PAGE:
Monday News: BAM’s POD experiment, fandoms and empathy, Hugo hosting controversy, and 1950’s marriage tips
BAM Espresso Pilot A Success, So Far – Books-A-Million has been conducting a 90-day experiment with the Espresso Ebook Machine, a print-on-demand technology installed in stores in Maine (one of its top-earning stores) and Alabama (its flagship location). The company claims that use is still on the increase, and according to the employees who assist customers with the machines, family history and genealogy are among the most popular projects. Apparently a handwritten copy of Alice in Wonderland (in Carroll’s script) was among the public domain works printed. Apparently BAM will keep these two machines installed for a year before expanding, although if they get more publisher involvement, that timeline could be expedited.
Certain titles are available through partnerships with Google, Lightning Source, HarperCollins, and Hachette, while select content comes from publishers like Random House, W.W. Norton, and Simon & Schuster. Gallagher said she talks with publishers “every day” about making more content available on the EBMs. “We do wish we were doing more volume [on the machines] in copyright situations with books that are available through standard publishers,” she said. “But they haven’t gotten on the bandwagon yet, and the lion’s share of the business is really from the self-publishing community.” –Publishers Weekly
On Fandom, Parasocial Relationships, and What We Don’t Know – Although this post by Jennifer Lynn Barnes is commentary on another post — Sarah Rees Brennan’s exploration of the way female fan fiction writers can be perceived when they write original fiction — it’s a pretty interesting argument about whether participation in fantoms, in particular, may create a false belief that one may be able to “read” people in real life the same way one reads fictional characters and situations. I’m very, very, very, very, very, very, very wary of ‘influence’ arguments, but I do think community norms can influence behavior, so I think it’s important to talk about those norms and how individuals are situated relative to them.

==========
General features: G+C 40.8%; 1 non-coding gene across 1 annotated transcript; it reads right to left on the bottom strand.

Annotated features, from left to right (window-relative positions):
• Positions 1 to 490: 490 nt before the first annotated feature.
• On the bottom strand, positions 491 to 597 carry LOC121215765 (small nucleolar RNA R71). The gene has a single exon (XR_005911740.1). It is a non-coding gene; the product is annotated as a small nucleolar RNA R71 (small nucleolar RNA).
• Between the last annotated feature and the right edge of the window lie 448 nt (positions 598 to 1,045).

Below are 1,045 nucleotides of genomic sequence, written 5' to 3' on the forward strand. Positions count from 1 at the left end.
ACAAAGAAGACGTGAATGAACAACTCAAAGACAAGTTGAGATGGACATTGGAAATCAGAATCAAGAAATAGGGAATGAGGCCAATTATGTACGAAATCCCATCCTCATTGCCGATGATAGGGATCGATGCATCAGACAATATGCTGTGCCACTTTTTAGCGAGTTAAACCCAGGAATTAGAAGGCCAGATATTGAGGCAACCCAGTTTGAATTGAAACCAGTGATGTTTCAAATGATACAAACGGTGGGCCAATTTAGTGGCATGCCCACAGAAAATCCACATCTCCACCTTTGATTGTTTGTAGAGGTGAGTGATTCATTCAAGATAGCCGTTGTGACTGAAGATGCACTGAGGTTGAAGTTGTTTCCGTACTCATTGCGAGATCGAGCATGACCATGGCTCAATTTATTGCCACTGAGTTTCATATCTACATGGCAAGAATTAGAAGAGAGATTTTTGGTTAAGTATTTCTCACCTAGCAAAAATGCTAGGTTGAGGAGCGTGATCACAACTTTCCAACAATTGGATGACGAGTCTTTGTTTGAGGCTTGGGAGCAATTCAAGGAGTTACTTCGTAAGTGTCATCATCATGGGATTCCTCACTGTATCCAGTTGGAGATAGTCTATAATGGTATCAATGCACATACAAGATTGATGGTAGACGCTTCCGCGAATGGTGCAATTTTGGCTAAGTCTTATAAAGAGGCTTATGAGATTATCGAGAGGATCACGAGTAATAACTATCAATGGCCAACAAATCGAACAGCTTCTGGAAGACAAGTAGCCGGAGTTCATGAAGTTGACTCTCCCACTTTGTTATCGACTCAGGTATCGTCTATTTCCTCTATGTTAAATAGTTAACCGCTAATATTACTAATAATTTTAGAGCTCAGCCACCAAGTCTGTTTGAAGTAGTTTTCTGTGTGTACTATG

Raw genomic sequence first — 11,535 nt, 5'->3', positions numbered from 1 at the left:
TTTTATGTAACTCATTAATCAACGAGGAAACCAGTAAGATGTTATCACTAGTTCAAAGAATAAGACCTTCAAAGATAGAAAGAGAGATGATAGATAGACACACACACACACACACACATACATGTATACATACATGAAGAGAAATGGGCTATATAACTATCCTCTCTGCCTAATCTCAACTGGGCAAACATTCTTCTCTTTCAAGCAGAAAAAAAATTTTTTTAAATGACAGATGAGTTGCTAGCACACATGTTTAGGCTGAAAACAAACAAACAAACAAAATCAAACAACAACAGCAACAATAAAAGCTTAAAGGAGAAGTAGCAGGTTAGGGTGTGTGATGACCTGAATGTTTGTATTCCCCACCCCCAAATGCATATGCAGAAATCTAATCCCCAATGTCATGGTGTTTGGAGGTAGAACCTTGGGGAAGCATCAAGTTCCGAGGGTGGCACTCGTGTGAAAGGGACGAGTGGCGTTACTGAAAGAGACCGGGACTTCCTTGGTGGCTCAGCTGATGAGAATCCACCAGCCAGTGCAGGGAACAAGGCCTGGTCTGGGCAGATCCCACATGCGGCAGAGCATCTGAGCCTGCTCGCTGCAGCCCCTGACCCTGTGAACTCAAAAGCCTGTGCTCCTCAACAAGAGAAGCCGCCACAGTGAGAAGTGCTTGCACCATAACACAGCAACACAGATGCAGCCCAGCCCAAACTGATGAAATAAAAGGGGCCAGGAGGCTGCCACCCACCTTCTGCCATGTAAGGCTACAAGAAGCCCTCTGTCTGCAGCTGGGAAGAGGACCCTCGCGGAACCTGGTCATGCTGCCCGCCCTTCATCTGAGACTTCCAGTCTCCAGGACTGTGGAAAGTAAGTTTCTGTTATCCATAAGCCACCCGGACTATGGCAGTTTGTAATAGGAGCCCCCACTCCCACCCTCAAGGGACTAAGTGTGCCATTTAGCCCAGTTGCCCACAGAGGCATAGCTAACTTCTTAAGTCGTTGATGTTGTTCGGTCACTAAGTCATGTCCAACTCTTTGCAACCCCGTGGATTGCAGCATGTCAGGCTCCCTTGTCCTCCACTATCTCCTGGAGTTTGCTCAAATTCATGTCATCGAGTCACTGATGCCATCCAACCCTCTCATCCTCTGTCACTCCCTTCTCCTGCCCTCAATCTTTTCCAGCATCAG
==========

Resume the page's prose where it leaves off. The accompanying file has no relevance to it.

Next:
Reading Sarah’s post made me wonder if those of us who engage with fiction frequently and passionately and, yes, through fandom, writing stories and daydreaming about characters and diagnosing their motivations—I wonder if that level of engagement could potentially have very real cognitive effects on us, beyond what has already been studied. On the one hand, that kind of engagement might actually make us better at understanding people. But at the same time, I think it quite possibly increases our perceptions of how good we are at doing that, beyond what is actually possible. Regular engagement with fiction—particularly active engagement through fandom—might fool us into thinking, even more than people who are less engaged with fiction, that we really, truly know what other people are thinking or intending and who they are deep down. — jenniferlynnbarnes.tumblr.com
WorldCon 2014 announces Jonathan Ross to host Hugo Awards, controversy follows, Ross withdraws – In the midst of all of SFF conflict over sexism, diversity, and inclusion, LonCon announced that the Hugo Awards ceremony, which will be held in London at WorldCon 2014, would be hosted by British comedian and talk show host Jonathan Ross. Ross has a reputation for offensive and divisive comedy, even though he has also advocated for greater diversity within the BBC. However, Ross quickly stepped down once the widespread online uproar over his selection began.
For the purposes of hosting the Hugo Awards, I can understand why LonCon decided it’d be a good idea to employ Ross (though it should be noted that he is not being paid). Ross is a huge, bona fide celebrity. It’d raise the profile of the Hugos and Worldcon in the UK more than almost anything else would, and would ensure wider newspaper and television coverage. Ross is certainly one of us, as his personal, extensive collection of vintage toys, games and comics should attest. But he’s also a divisive comedian, one whose humour seems to rely too much on belittling others, often on the grounds of gender or sexuality; almost certainly not from some deep-seated prejudice, but more a lazy reliance on obvious sources of humor. –The Wertzone
7 Tips for Keeping Your Man (from the 1950s) – We all need a good laugh on Monday, right? So here you go. A collection of marriage advice from the mid 20th century (you just can’t make this stuff up) — written by men, natch. Why seven tips? For luck, maybe. Including tip # 4, titled, DON’T BE A SEXUAL VAMPIRE OR A FRIGID FRANNY:
Just as the vampire sucks the blood of its victims in their sleep while they are alive, so does the woman vampire suck the life and exhaust the vitality of her male partner—or “victim.”
It is to be borne in mind that it is particularly older girls—girls between thirty and fifty—who are apt to be unreasonable in their demands when they get married; but no age is exempt; sexual vampires may be found among girls of twenty as well as among women of sixty and over. –Mental Floss